April 4, 2022

Judy Chicago and Maria Grazia Chiuri at Dior’s Haute Couture Spring–Summer 2020 show. Photo by Sarah Blais.

At the moment, Donald and I are busy preparing for our trip to Washington, D.C. and New York where we will participate in several galas. The National Museum of Women in the Arts (the only one in the world devoted to exhibiting and preserving women’s art) is honoring me, Maria Grazia Chiuri, the first female creative director of Dior, and Mellody Hobson, a prominent businesswoman and the first black woman to be chairperson of an S & P Corporation.

Dior is the major sponsor of the event and are doing the decor, which will include my English banners, What if Women Ruled the World, which I created for Maria Grazia’s 2020 couture show, titled The Female Divine. Because the Dior headquarters (where the shows usually take place) was closed for renovation, it was held in the garden behind the Rodin Museum where Dior realized a dream I’d had since the 1970’s; a gigantic Goddess figure in whose 225 foot body the couture show was held. As I often say, working with Dior was the most incredible creative experience I have ever had, which why Donald and I decided to go to New York where – four days after the NMWA event – Maria Grazia is being honored at the Brooklyn Ball. I have been asked to introduce her, probably because of my long relationship with her and the museum, where The Dinner Party is permanently housed in the Feminist Center (again, the only one in the world).

Judy Chicago, The Dinner Party, 1974–79, Ceramic, porcelain, textile, 576 × 576 in. (1463 × 1463 cm). Brooklyn Museum, Gift of the Elizabeth A. Sackler Foundation, 2002.10 © Judy Chicago/Artist Rights Society (ARS) New York; Photo © Donald Woodman/ARS NY

Closer to home the Wo/Manhouse project is taking on a life of its own. As often happens with my big projects, I find myself in the position of yelping: “Wait for me”. Eighteen artists have been selected out of ninety proposals from all over the state. The jury included (in addition to Donald and me), Nancy Youdelman, who will facilitate the project; Tonya Turner Carroll of Turner Carroll Gallery in Santa Fe; Diane Gelon, president of the board and Megan Malcolm Morgan, executive director of Through the Flower and Karl Huchins, our new warehouse manager, who will provide technical support. Megan Malcolm Morgan (or 3M as we call her to distinguish her from our studio manager, Megan Schultz. She was actively involved in the initial selection but had a conflict the day the final jurying was done. For a list of the artists and other information, check the Wo/Manhouse website later this week.

Nancy Youdelman photographed by Roger Johnson in 2021.

Nancy and 3M have already begun to have conversations with the artists who will now finalize their projects and create detailed drawings before May 2nd when Nancy will be here and the project will officially begin. 3M organized a group of community volunteers a few months ago and they have been meeting weekly for planning sessions. They will act as artist liaisons during the project to help everyone with logistics as many of the artists will not be familiar with Belen.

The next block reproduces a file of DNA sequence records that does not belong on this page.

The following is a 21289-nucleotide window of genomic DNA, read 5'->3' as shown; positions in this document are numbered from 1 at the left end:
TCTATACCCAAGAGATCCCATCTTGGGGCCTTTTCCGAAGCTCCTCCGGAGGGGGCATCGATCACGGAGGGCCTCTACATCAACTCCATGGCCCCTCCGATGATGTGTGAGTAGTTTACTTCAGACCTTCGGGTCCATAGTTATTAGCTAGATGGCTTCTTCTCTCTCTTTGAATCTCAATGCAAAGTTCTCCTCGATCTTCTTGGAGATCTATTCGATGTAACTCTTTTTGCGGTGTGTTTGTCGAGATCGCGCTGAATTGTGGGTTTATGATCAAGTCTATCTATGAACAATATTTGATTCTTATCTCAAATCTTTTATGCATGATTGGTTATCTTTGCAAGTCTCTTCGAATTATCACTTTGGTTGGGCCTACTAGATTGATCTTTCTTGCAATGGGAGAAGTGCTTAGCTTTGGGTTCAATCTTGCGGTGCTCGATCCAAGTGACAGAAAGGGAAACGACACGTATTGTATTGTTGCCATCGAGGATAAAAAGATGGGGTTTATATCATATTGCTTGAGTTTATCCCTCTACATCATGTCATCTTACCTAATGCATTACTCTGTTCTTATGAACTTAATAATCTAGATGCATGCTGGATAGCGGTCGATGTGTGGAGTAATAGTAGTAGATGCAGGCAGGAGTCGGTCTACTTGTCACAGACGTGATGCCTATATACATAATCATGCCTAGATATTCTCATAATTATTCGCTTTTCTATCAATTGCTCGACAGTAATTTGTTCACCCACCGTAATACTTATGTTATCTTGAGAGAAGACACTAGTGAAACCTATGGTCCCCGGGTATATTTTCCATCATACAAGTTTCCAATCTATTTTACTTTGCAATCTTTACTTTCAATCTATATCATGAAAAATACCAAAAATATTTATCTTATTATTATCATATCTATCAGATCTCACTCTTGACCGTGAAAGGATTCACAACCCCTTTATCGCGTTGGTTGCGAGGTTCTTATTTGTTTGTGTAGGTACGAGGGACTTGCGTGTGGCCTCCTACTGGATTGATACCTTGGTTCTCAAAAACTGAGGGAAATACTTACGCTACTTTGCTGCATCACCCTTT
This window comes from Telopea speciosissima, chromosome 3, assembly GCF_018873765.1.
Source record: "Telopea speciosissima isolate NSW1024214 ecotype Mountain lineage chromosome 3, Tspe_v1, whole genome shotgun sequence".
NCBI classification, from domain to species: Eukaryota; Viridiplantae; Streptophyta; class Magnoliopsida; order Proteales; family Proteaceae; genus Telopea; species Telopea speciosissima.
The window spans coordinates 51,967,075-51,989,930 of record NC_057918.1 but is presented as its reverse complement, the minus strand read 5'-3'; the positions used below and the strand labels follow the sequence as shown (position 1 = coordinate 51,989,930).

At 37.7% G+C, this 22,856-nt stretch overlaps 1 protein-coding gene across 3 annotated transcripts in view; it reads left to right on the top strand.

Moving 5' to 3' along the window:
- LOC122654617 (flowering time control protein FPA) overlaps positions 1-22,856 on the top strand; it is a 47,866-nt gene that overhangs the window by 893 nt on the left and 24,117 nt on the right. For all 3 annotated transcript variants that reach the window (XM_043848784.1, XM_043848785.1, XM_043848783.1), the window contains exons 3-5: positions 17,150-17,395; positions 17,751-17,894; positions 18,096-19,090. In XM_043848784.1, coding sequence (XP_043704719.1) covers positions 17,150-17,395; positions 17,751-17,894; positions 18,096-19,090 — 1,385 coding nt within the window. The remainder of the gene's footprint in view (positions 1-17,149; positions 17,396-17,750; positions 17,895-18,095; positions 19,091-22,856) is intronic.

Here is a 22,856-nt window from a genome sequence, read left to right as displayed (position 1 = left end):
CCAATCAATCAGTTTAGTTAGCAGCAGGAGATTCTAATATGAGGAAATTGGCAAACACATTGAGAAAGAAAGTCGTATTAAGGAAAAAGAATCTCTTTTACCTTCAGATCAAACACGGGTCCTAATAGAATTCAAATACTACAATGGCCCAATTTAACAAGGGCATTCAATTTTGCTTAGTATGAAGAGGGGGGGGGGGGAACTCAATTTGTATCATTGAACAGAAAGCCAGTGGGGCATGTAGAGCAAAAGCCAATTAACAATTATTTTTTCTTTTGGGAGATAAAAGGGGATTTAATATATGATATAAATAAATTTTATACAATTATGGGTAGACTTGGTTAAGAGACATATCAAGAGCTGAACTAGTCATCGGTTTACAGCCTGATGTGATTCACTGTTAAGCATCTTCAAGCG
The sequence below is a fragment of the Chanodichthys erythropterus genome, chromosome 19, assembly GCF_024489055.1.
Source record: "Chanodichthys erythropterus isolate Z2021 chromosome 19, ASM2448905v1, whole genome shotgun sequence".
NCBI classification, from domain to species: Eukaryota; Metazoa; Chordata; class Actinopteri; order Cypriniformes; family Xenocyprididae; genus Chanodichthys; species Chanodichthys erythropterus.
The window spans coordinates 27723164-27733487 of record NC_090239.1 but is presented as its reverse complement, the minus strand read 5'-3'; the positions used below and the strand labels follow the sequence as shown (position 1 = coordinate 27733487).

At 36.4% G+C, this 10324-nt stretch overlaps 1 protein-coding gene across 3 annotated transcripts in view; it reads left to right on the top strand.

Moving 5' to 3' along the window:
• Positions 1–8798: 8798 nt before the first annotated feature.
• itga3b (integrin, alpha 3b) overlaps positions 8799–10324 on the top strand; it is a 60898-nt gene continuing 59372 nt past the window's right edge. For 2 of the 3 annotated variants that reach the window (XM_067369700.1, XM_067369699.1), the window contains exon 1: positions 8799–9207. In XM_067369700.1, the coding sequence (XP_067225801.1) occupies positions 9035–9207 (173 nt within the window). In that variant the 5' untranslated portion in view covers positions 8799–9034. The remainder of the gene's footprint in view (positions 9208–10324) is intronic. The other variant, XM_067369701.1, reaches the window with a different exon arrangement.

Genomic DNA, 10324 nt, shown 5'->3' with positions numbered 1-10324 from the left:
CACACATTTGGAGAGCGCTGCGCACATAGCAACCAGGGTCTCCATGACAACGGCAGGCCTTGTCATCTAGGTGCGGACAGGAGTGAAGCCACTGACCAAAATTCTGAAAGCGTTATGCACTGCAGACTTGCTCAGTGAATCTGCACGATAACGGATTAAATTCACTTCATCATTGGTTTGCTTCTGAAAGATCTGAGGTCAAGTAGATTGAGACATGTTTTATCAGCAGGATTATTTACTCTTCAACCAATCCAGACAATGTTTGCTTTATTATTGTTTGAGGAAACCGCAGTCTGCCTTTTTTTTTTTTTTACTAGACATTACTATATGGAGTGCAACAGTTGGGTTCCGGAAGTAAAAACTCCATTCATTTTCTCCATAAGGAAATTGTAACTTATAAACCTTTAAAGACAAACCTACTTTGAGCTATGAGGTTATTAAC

We had always planned to re-create some of the original Womanhouse performances and some artists’ proposals were geared towards or included performance ideas. In Fresno and Cal-Arts, I did a lot of performance with my students and I will reprise that role at the end of April when we will have weekly Performance meetings to develop and rehearse the various plays (including the notorious “Cock and Cunt” play, this time with male, instead of female, actors). We will also offer a surprise historic performance over the opening weekend which is June 17-19. Check the Wo/Manhouse 2022 schedule for more details.

Judy Chicago, Cock and Cunt Play from Womanhouse, 1972, Performed by Faith Wilding (left) and Jan Lester (right); © Judy Chicago/Artists Rights Society (ARS), New York. Photo courtesy of Though the Flower Archives housed at the Penn State University Archives.

An added attraction will be two rooms devoted to the International Honor Quilt, a huge participatory project that I initiated in 1980, when The Dinner Party was traveling. It seemed that everyone had an opinion about what women should have been included and were not shy about telling me. In response, Through the Flower (which was handling the exhibition tour) invited people to make triangular quilts of their own, honoring whomever they chose. As they often say, be careful what you wish for because over the course of The Dinner Party’s tour around the world, Through the Flower became the recipient of almost 700 quilts, each measuring two feet on a side.

Installation view of the International Honor Quilt in Melbourne, Australia, 1988. Photo courtesy of Though the Flower Archives housed at the Penn State University Archives.

In 2011, TTF gifted these to the University of Louisville’s Hite Center, where they are incorporated into the curriculum of a school that sits in a major quilting center. We thought that including some of these would symbolize the widespread, shared meanings of the home and also honor the domestic arts. 

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